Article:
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I have list in this form

( (1 3) (2 2) (3 1) (4 5) (5 1)))

and I want to delete an item let's say (3 1)

So the result will be

( (1 3) (2 2) (4 5) (5 1)))

I have written something like this and I do not know why it is not running correctly.

(define (deleteItem list item)
  (cond
    ((equal? item (car  list)) (cdr list))
    (cons (car  list)(deleteItem(cdr list) item))))
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1  
Be aware that Racket's built-in remove (which some of the answers refer to) only removes the first occurrence of the item. If you wanted to remove all of them, you'd need remove*. Your current code is closer to remove than remove*, but it's not clear whether you wanted to remove just the first occurrence, or all of them. –  Joshua Taylor Nov 11 '13 at 19:25

3 Answers 3

up vote 1 down vote accepted

There's a built-in function for this, it's called remove:

(define lst
  '((1 3) (2 2) (3 1) (4 5) (5 1)))

(remove '(3 1) lst)
=> '((1 3) (2 2) (4 5) (5 1))

… But I guess you need to implement it from scratch. Some suggestions for your code:

  • You should not use list as a parameter name, that'll clash with a built-in function. Let's call it lst instead
  • You're missing the base case necessary form most list procedures: what happens if the list is empty?
  • You're also missing the else part in the last condition

With all the above fixes in place, the procedure will work:

(define (deleteItem lst item)
  (cond ((null? lst)
         '())
        ((equal? item (car lst))
         (cdr lst))
        (else
         (cons (car lst) 
               (deleteItem (cdr lst) item)))))

(deleteItem lst '(3 1))
=> '((1 3) (2 2) (4 5) (5 1))
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The procedure already exists:

(remove '(3 1) '((1 3) (2 2) (3 1) (4 5) (5 1))))

Otherwise your procedure should look like this:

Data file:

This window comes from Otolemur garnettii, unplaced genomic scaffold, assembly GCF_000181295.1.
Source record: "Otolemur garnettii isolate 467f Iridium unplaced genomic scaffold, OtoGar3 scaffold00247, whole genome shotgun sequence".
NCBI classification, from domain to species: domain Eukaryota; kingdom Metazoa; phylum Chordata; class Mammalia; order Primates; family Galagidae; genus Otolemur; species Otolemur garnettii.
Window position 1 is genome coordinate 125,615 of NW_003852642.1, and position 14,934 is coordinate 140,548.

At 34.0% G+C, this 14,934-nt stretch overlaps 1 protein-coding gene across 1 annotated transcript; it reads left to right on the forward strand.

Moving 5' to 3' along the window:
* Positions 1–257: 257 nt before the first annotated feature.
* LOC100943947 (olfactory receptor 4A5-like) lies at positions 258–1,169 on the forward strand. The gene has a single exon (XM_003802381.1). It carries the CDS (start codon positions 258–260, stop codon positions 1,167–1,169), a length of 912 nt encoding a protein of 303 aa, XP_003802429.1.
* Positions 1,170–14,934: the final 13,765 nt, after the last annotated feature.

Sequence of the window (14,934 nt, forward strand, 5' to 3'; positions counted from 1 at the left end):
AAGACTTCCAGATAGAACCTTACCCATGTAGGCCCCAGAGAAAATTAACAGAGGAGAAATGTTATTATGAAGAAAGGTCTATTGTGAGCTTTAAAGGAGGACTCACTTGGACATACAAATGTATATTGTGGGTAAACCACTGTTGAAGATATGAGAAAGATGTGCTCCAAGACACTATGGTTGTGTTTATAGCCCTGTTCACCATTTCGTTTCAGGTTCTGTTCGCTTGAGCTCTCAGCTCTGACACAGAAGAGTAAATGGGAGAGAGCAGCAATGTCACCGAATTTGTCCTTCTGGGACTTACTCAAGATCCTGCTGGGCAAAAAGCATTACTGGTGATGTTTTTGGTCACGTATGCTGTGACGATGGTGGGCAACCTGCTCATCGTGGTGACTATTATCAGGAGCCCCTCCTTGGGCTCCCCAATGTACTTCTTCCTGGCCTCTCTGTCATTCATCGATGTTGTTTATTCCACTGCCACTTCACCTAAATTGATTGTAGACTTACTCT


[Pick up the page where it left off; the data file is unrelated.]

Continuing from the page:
(define (deleteItem item list) 
  (cond 
    ((empty? list) '())
    ((equal? item (car list)) (cdr list))
    (else (cons (car list) (deleteItem item (cdr list))))))

You missed:

  • the base case, (empty? list)
  • the "else" in the final clause

and you shouldn't use list as a variable name because it shadows the build-in procedure list (but it will work).

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1) if consider the input list may be a simple list, or you just want to delete the item in the top-level of a nested list for example:

delete 2 from (1 2 3 4) will return (1 2 3)
delete 2 from (1 2 3 (2 3) 3 2 4) will return (1 3 (2 3) 3 4)

as we can see the 2nd example above, it just delete the item in the top-level of the nested list, within the inner list, we doesn't change it.

this code should be:

(define (deleteitem list1 item) 
( cond
    ((null? list1) ’())
    ((equal? (car list1) item) (deleteItem (cdr list1) item)) 
    (else (cons (car list1) (deleteitem (cdr list1) item)))
))

2) if consider the input list may be a nested list

for example:

input list: (1 2 3 (3 2 (2 4 (2 5 6) 2 5 6) 2 4) 2 3 (2 3 4))

and delete the element 2 in the input list

the output list should be: (1 3 (3 (3 (5 6) 5 6) 4) 3 (3 4))

and the code should be:

(define (delete2 list1 item) 
    ( cond
    ((null? list1) '())
    ((pair? (car list1)) (con (delete2 (car list1) item) (delete2 (cdr list1) item)))
    ((equal? (car list1) item) (delete2 (cdr list1) item)) 
    (else (cons (car list1) (delete2 (cdr list1) item)))
))
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